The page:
My 20s and 30s – and a sizeable chunk of my 40s – were spent allocating far too many hours, days, weeks (and more) agonizing over matters of little import, wasting precious time, energy and mojo fixated on imperfections, minutia and Other People’s Business which only served to diminish my own standing with self.
It should be easy, intuitive even, to recognize that the less stressful path to peace of mind is best pursued not from forceful, hand-wringing, futile attempts to guide events toward a self-determined outcome but rather in accepting and responding to life’s outrageously misfortunate slings and arrows with as much dignity and resolve as we are able to muster.
Don’t like how something has turned out, unfolding in directions that are out of alignment with your own wants, needs and desires? Adapt and / or find your own way, your own path, your own happiness, your own destiny. Stop lamenting over what is and wailing (to any who will lend an ear) about how life done did you wrong.
And yet, this is difficult to do. Certainly, it’s challenging enough if one is circumspect and so able to analyze a bump in the road with calm, steely resolve but damn near impossible once you find yourself already tightly coiled (guilty as charged!) within a maelstrom of anxiety and emotions, frustration and annoyance.
A few years ago, I set a goal for myself (continuously renewed!) to try to live more in the moment, to tackle life as it comes with a quieter strength, with grace and good humor while actively seeking to live more delightfully, giving myself up to all that is good and real and lovely much as a child sees and interacts with the world. Listening to children’s laughter, watching their sense of wonder and curiosity, seeing them play with such freedom and abandon, gently reminds us of the innocence and joy we knew (or were entitled to know) when we were young.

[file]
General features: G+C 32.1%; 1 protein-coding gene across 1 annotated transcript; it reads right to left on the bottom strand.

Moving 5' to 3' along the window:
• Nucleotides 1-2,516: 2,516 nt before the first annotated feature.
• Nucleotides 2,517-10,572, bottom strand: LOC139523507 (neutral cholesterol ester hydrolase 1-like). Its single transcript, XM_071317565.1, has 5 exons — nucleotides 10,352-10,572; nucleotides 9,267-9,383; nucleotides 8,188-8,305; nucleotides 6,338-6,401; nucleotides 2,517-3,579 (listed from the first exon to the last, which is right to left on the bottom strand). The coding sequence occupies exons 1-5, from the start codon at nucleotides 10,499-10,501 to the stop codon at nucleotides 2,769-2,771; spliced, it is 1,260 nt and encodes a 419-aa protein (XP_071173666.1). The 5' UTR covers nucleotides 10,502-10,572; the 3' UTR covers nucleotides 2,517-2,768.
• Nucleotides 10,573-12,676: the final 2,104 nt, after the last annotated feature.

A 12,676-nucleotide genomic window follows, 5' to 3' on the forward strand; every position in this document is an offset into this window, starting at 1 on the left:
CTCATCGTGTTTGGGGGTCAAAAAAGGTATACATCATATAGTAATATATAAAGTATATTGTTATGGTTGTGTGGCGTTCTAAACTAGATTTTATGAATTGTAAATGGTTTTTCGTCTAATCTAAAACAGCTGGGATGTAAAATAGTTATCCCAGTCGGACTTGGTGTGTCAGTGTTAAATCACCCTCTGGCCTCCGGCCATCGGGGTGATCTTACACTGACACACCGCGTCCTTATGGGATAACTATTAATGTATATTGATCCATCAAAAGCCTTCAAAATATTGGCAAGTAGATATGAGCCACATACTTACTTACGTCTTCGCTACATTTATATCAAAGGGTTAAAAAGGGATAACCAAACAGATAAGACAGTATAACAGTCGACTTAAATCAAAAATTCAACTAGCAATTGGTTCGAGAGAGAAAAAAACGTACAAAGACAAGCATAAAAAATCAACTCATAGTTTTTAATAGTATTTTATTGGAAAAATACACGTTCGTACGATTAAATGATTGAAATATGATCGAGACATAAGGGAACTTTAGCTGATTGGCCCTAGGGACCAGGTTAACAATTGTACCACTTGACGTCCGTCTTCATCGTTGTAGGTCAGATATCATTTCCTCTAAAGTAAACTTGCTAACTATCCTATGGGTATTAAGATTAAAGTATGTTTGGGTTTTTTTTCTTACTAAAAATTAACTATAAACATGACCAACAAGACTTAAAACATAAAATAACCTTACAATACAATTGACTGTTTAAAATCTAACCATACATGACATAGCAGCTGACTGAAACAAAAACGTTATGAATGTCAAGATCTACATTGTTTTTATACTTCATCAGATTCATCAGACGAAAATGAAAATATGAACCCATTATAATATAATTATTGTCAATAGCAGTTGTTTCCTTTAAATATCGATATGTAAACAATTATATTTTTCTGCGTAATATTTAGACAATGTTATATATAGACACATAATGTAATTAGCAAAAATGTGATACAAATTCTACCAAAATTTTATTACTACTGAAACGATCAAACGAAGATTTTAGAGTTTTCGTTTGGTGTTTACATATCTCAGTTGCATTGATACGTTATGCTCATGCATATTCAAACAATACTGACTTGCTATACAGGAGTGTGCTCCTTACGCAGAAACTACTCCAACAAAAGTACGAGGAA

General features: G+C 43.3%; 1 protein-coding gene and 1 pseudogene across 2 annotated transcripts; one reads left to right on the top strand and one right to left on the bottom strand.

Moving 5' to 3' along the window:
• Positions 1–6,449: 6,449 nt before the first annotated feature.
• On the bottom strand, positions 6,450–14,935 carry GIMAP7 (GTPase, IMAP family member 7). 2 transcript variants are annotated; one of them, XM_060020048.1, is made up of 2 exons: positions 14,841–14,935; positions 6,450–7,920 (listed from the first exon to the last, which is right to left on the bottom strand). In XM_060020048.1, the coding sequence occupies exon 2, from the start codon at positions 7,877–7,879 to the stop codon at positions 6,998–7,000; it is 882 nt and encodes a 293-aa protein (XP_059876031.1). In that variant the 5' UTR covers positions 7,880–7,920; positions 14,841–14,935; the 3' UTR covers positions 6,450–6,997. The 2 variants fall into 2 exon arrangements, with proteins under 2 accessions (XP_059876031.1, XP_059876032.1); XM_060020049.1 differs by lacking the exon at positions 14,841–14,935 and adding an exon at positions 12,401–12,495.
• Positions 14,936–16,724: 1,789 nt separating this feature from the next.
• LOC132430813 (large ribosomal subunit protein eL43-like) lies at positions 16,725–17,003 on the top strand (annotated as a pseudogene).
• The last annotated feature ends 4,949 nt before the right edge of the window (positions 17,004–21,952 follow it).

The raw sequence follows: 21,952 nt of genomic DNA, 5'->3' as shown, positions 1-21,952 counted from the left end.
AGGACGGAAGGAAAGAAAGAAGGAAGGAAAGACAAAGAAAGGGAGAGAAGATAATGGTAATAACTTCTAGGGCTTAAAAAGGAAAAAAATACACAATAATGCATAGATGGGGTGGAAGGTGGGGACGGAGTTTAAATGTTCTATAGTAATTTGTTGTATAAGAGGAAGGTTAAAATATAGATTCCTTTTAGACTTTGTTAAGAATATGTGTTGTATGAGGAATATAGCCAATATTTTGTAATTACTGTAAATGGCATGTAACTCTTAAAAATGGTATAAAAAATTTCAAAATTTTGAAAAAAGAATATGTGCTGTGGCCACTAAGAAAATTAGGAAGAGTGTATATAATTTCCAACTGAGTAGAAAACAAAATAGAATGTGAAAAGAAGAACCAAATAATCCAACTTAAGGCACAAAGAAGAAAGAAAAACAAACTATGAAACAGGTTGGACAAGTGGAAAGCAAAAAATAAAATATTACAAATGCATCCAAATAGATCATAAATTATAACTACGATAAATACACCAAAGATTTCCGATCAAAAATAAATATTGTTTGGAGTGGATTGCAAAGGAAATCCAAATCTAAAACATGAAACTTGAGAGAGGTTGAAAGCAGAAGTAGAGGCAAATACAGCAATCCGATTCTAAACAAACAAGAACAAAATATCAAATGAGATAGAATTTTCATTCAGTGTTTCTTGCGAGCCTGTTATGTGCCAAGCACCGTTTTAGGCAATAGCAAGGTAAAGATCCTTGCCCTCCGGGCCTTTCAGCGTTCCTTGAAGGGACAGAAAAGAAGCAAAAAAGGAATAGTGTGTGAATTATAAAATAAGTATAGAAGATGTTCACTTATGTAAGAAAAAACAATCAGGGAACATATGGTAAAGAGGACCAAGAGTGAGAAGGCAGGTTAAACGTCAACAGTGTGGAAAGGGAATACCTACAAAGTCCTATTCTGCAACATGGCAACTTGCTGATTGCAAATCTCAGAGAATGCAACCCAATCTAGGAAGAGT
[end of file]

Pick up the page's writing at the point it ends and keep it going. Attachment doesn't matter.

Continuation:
Living delightfully – thrilling to the sight of a hawk perched on a fence post or soaring overhead, observing a lone egret, legs akimbo, standing in a marshy field, smiling at the recognition of a cardinal’s call, laughing at a shared private joke with a loved one, savoring a special meal surrounded by family and friends, enjoying the crackle and roar of a blazing fire, resting peacefully in quiet solitude after a hectic day – these experiences and others that provide immense satisfaction and peace are the lifeblood of our existence. If we don’t appreciate, cherish and relish these nuggets of happiness, we do ourselves a great disservice. I don’t know that anything is sadder than to observe someone who is merely plodding through life without enthusiasm, without gaiety, knowing no festivity or frolic, one whose life is anything but filled with comfort or warmth or cheer.
For me, I choose to live delightfully. Because otherwise, really, what is the point?